"Try to imagine a man of action, some sort of explorer, about to set forth on a journey. His powers of persuasion have aroused a few enthusiasts who have decided to follow him. The start of the journey is a triumph. A rain of flowers, wild applause, the delight of the crowds. In towns and villages flags are out, there are displays of lights, the bold travelers are feted. The very countryside revels over their passing through it.
Yet the joy soon dims. The wayfarers enter new lands which know nothing, understand nothing, and care less. Sometimes also our travelers arouse misgivings. Their passionate desire for the Yea or Nay of the Gospels, excluding all other forms of discourse, assuredly does not recommend them. Little by little the food and the wines are replaced by potato peelings, and the contents of chamber pots succeed the flowers.
The enthusiasm of his companions is already wholly extinguished. Several of them have withdrawn on various pretexts and have not returned. The faithful few, in their turn, seek means to flee without too greatly disgracing themselves. They had not foreseen that there would be suffering.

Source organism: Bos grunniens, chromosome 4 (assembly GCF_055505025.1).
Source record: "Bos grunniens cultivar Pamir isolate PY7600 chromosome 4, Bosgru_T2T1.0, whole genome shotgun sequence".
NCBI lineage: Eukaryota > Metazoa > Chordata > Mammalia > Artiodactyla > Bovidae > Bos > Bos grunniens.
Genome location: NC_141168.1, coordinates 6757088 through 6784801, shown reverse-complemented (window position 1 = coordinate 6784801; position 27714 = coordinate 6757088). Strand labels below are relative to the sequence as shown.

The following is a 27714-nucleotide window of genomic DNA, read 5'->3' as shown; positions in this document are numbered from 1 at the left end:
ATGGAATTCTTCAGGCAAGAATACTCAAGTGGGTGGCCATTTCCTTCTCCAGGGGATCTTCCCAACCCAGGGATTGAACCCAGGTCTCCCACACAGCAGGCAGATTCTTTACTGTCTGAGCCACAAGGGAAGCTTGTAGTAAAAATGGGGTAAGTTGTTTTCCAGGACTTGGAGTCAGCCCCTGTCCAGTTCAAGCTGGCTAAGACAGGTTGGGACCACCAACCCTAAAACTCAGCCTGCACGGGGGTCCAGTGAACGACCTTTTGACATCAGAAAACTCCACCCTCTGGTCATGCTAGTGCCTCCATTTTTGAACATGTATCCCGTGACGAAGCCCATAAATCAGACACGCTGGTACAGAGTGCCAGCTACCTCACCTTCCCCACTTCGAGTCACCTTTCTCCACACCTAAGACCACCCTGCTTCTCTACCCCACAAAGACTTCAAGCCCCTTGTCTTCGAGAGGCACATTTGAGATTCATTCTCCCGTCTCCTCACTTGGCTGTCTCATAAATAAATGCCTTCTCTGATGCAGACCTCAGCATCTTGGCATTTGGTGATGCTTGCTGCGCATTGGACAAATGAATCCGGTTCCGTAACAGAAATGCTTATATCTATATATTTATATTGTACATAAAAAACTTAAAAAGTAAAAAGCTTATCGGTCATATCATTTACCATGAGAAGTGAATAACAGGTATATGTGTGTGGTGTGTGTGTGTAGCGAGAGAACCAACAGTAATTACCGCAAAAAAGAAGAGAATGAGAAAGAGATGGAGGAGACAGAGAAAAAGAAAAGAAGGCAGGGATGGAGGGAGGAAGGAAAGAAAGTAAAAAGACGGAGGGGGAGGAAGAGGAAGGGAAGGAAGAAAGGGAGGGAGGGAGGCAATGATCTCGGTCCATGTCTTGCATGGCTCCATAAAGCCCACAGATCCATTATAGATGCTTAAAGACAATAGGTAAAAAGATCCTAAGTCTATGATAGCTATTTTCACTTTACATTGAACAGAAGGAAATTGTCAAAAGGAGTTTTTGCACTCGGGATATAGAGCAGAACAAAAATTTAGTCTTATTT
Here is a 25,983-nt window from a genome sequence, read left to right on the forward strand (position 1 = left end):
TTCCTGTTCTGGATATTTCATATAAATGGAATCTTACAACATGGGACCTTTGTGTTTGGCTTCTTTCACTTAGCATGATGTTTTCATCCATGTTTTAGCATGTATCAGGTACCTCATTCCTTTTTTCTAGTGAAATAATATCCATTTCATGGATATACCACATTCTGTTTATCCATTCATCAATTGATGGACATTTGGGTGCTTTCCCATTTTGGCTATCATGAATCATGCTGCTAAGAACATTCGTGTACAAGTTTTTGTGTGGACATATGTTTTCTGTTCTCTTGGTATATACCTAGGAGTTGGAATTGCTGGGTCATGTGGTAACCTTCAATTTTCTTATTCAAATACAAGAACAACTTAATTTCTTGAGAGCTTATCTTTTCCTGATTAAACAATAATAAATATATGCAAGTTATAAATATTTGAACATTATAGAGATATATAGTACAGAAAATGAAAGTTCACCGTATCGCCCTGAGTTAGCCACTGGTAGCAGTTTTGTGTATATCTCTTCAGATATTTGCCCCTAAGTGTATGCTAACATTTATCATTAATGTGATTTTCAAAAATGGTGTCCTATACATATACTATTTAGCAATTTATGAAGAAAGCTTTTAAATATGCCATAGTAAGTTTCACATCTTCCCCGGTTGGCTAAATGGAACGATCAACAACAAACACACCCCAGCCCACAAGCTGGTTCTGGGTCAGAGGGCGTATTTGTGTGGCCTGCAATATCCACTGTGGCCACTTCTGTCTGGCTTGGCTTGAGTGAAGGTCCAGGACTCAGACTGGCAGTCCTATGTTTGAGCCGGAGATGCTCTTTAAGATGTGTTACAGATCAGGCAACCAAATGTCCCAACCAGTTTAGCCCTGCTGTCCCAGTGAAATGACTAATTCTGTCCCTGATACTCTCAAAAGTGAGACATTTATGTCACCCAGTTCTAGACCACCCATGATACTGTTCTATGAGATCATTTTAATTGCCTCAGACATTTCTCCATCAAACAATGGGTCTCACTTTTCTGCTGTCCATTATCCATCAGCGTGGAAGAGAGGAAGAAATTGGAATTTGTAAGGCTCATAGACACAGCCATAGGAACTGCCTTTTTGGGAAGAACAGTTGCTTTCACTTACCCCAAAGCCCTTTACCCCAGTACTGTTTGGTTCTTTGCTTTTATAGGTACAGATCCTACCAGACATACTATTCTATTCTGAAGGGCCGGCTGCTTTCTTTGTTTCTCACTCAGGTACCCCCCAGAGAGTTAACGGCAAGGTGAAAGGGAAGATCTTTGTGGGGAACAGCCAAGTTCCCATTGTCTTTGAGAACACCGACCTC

Still, those who are left resign themselves from shame or from pride. As long as there continue to be human dwellings and men good or bad, a little effort still makes the journey bearable.
But now it happens that both the one and the other become sparse. We are entering into the desert, into solitude. Here are Cold, Darkness, Hunger, Thirst, vast Weariness, dreadful Sadness, the Agony, the Bloody Sweat.
The rash traveler looks for his companions. He understands, then, that it is God's good pleasure that he be alone amid torments, and he goes on into the black immensity, bearing his heart before him like a torch!"
- Leon Bloy, from Magnificat, April 2015